International Business Focus Areas
International Business is a loose term to describe aspects of business that are not directly tied to the domestic marketplace. For example, it can encompass cross border trade of goods and services; the regulation of international financial markets; the investment climate in foreign markets; global market intelligence; intercultural business customs and practices; and much more.
International Business information can be broken down into the following six focus areas, which are covered in this module:
|1. Country Profiles
|These reports contain essential country information like demographics, key economic indicators like Gross Domestic Product (GDP) and Foreign Direct Investment (FDI), business climate information, top industries, market opportunities and challenges, and an overview of the political and economic environment.
|2. International Company resources
|These are free and subscription-based resources where you will find public company data, including financials, filings, news, management information, and more. Because there is no forced disclosure for private companies, there are fewer sources available that track and they are almost exclusively subscription-based.
|3. Global Market Intelligence
|Market intelligence consists of two parts: 1.) Industry data, including industry size and share, key players, and growth projections for mature and emerging industries, and 2.) Market research on potential customers and consumers around the world, including market size, demographics, trends, preferences and opinions.
|4. International Trade
|This information focuses largely on the import/export markets of countries, including existing trade agreements, and anything related to the flow of capital, goods or services across borders. The World Trade Organization (WTO) is an important entity, as it “deals with the global rules of trade between nations” and also oversees the General Agreement on Tariffs and Trade (GATT).
|5. Economic Data & Statistics
|Country data relating to demographic, economic and social indicators from intergovernmental and non-governmental organizations (IGOs and NGOs) including the United Nations (UN), the International Monetary Fund (IMF), the World Bank and the Organisation for Economic Co-operation and Development (OECD).
|Each country has different cultural norms governing business communication and conduct. In order to create a hospitable and inclusive business environment for cross-border activities, it’s critical to understand the business culture around common business topics like the exchange of business cards, meeting protocol and gift-giving.
SWOT/PESTLE/Porter’s Five Forces Frameworks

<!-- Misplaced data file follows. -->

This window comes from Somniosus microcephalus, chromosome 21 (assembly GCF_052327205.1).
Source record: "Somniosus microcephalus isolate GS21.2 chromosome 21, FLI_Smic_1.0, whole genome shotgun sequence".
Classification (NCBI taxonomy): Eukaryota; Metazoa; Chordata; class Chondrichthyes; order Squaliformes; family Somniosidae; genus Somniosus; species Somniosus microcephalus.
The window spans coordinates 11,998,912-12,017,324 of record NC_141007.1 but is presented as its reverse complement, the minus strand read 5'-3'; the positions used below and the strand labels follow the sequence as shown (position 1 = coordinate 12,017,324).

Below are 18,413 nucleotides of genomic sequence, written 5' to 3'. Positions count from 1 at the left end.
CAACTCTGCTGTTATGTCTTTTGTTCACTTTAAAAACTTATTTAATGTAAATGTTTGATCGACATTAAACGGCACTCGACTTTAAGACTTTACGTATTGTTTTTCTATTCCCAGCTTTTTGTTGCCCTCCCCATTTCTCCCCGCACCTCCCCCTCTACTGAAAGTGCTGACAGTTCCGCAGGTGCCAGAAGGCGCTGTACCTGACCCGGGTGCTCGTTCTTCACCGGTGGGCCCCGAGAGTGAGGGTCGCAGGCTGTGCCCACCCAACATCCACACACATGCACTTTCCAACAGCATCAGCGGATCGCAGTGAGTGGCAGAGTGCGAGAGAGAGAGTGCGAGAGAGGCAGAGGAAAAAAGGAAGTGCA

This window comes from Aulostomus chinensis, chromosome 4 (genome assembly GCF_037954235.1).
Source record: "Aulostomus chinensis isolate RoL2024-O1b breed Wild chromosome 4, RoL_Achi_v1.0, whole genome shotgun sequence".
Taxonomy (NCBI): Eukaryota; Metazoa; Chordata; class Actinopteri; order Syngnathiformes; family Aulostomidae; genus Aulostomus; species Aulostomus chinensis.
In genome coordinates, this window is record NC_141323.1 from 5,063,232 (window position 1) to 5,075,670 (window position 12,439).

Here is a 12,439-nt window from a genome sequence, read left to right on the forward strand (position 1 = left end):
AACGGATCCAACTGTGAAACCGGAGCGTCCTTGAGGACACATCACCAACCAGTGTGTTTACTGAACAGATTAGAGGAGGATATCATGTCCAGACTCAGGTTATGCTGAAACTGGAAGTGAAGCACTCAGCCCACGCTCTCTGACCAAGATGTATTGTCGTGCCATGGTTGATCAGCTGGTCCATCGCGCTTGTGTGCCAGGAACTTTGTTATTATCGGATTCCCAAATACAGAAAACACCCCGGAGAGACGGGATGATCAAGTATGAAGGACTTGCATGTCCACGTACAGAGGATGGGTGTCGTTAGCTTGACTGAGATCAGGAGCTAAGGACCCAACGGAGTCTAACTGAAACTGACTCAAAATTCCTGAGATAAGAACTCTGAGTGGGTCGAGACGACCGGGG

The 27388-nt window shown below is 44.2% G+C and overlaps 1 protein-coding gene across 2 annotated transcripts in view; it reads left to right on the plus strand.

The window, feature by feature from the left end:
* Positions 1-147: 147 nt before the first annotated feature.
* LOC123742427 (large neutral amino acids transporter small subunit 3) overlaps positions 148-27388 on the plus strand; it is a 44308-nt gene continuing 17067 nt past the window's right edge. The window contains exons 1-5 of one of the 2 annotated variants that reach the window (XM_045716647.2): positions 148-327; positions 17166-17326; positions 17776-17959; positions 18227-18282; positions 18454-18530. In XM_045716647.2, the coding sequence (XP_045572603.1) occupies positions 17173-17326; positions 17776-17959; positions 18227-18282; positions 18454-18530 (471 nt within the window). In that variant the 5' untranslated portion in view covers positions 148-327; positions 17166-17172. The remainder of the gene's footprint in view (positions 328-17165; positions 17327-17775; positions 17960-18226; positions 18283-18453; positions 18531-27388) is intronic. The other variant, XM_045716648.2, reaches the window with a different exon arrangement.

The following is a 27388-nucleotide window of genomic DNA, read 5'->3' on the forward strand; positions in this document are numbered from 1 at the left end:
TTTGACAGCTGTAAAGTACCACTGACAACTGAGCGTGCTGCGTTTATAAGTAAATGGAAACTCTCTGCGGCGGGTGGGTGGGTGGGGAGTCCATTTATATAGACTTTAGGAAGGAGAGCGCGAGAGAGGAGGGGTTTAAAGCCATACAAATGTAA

As you discovered in Module 4, Industry & Market Research, there are commonly used business analysis frameworks to examine competitive dynamics within a company or industry. An important part of understanding an industry is knowing how market and economic forces change depending on geographic location.
For example, if you are conducting a PESTLE analysis, which looks at external factors on a company, then you will need to know where to locate business information for companies headquartered outside Canada. To illustrate, if you are using PESTLE for a company based in France, these are some potential questions that you might want to ask, along with resources that you would want to consult:
|Resource Type to Consult
|What are the major political parties of the country?
Who is the head of state and which party is represented?
How stable is the current government?
|country profile information
|What is the country’s GDP? What are the major import/export markets?
What are its foreign direct investment (FDI) inflows and outflows?
|economic data & statistics / international trade
|What are the country demographics (age distribution, income level, educational attainment, etc.)?
|economic data & statistics / global market intelligence
|How developed is its tech infrastructure?
Is there equitable access to high-speed internet?
How many citizens have smartphones?
|global market intelligence
|What type of law is practiced?
Where are company disputes adjudicated?
What tax regimes are used?
|How much energy is produced and consumed by type?
What are its major natural resources?
What environmental treaties are in place?
|global market intelligence/ country profile information
Likewise, for SWOT and Porter’s Five Forces, knowledge of international business resources is critical for using these analysis tools to inform and influence business decision making on a global level.